Penultimate lap and Bates still appeared to be waiting, or maybe he was on his limit, and unless Amato made mistake, he could not get passed. Coming to the final lap Amato seemed to have Josh’s measure, a very close measure, but he was handling it, his only worry was whether he would catch Henry English and Owais Zahid to lap them before or at Garda or somewhere in Cafe Curve on the run to the finish line. I’m sure it crossed Josh and Ben’s mind. They would be out of luck, indeed the duo ahead would move on to their last laps and may have offed Amato a tow for the first time in the race. The winning margin, I think the closest of the season so far, at 0.35secs, but as convincing a 0.35secs margin as you’ll see. Anthony appears to have the confidence in his ability that no one in YDC Lights can drive Buckmore Park any faster. Bates, Foden, 5secs back to Lambeth, edging a second clear of Hannay, 6secs clear of Charlie Folland before he was demoted to 12th place, Jack James to 6th, Louis Falk, Lewis Appiagyei, Lewis Davis, after a cone penalty and Elliot alt making up the top 10. 

Final

The sun was falling in the sky, hinting at the changing of the seasons, by the time we got around to the final. Foden using his pre Final practice to ride in behind Josh Bates again. The pace kart pulled off, Foden was ready for what Amato was going to do, when Anthony went for it, Ben was ready and right on his bumper over the line. Anthony looked left to see where Bates was at the line, but Josh had fractionally missed the start, there was little doubt Amato would be first into turn 1, and he was, and Foden had also got the drop on Bates to be comfortably in 2nd place.

The question for Ben was could he hang on to Amato, and hang on close enough to be able to throw it up the inside anywhere at any point. The gap was 3 or 4 kart lengths returning to the line Amato’s kart pulling hard back uphill, Foden would have his work cut out. Amato added another kart length the next lap and the lap after that, the gap expanded to over 1 second, and we’ve seen this before. Anthony Amato was back to normal service driving away from the Lightweight field.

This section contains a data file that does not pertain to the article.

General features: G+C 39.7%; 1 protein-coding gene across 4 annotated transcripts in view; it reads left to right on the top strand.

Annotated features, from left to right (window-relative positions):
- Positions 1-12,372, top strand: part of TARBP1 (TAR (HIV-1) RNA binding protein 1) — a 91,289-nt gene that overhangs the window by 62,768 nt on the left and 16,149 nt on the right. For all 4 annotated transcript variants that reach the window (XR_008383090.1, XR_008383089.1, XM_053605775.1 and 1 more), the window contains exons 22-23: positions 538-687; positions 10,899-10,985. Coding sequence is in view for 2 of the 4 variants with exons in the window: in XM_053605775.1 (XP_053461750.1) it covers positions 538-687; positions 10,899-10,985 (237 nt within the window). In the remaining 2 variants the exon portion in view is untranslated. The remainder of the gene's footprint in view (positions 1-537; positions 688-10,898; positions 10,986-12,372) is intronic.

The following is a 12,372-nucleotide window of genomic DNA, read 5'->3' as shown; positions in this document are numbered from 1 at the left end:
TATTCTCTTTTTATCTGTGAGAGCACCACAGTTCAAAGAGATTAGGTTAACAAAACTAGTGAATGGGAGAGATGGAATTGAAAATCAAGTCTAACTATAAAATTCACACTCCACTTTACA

And then the red flag came out for Tommy Welsh in the tyres at turn 1. After parking down down at Garda for 5mins, the field set off again in single file. Foden starting 2nd, Josh Bates banished to 10th place, from Hannay 3rd after a strong run from grid 5, Lambeth, Lewis Appiagyei, Folland charging through from 12th on the grid, Mckenzie Jones following him from grid 13, Jack James, Louis Falk and Jake Riches for a 6 lap sprint for the trophies. 

Amato closed in on the pace kart who pulled off to the left slowing until Foden barely touched him from behind and went for it, checking his 6 to the left and to the right over start finish he had a kart length and a half and the lead into turn 1 again. Could Ben hold on to Anthony this time? Yes he could, after just a kart length into turn 1, but he would run too hard into Garda and would have tighten his line out of the corner over the crest, in making the Senna left following it, losing a couple kart lengths which were still lost by turn 1, 0.25 would become 0.4secs, Amato hadn’t bothered to look over his shoulder. Once again Lambeth had passed Hannay but had only succeeded at the expense of time to the leaders, Lambeth 2secs behind Foden and bringing through the field, starting with Hannay of course, George ready to have another go. Amato went faster again, the gap stretched out to 0.6secs, Lewis Appiagyei passed Hannay to 4th place. Amato set another fastest lap, and would be the only driver under 46secs with 45.773 to reach a one second gap. He would not be caught. Behind Lambeth in 3rd, Lewis Appiagyei was 0.8secs behind, Hannay sliding out to a similar distance and put under pressure by Mckenzie Jones who had just passed Folland for 6th place. Charlie fell back into the next group led by Jack James who’d just passed Louis Falk, Ed Gordon coming into the top 10 for the first time with Josh Bates, Jake Riches, Joneld Muhaj, Lewis Davis and Fynn Wheatley in 15th in a line in the midfield.

Final lap, Foden eased off towards the finish, Amato’s winning margin a flattering at 1.76secs, but it hardly looked in doubt Ben Lambeth held off Lewis Appiagyei in the sprint for the line for the last podium step, George Hannay holding off Charlie Folland, after Charlie had returned the favour to Mckenzie Jones. Jack James, Louis Falk and Ed Gordon rounded out the top 10 on the road. A 4 place demotion for Louis Falk dropped him from 9th to 13th and brought Josh Bates into top 10.

Words: Chris Simpson

Photography: John Patterson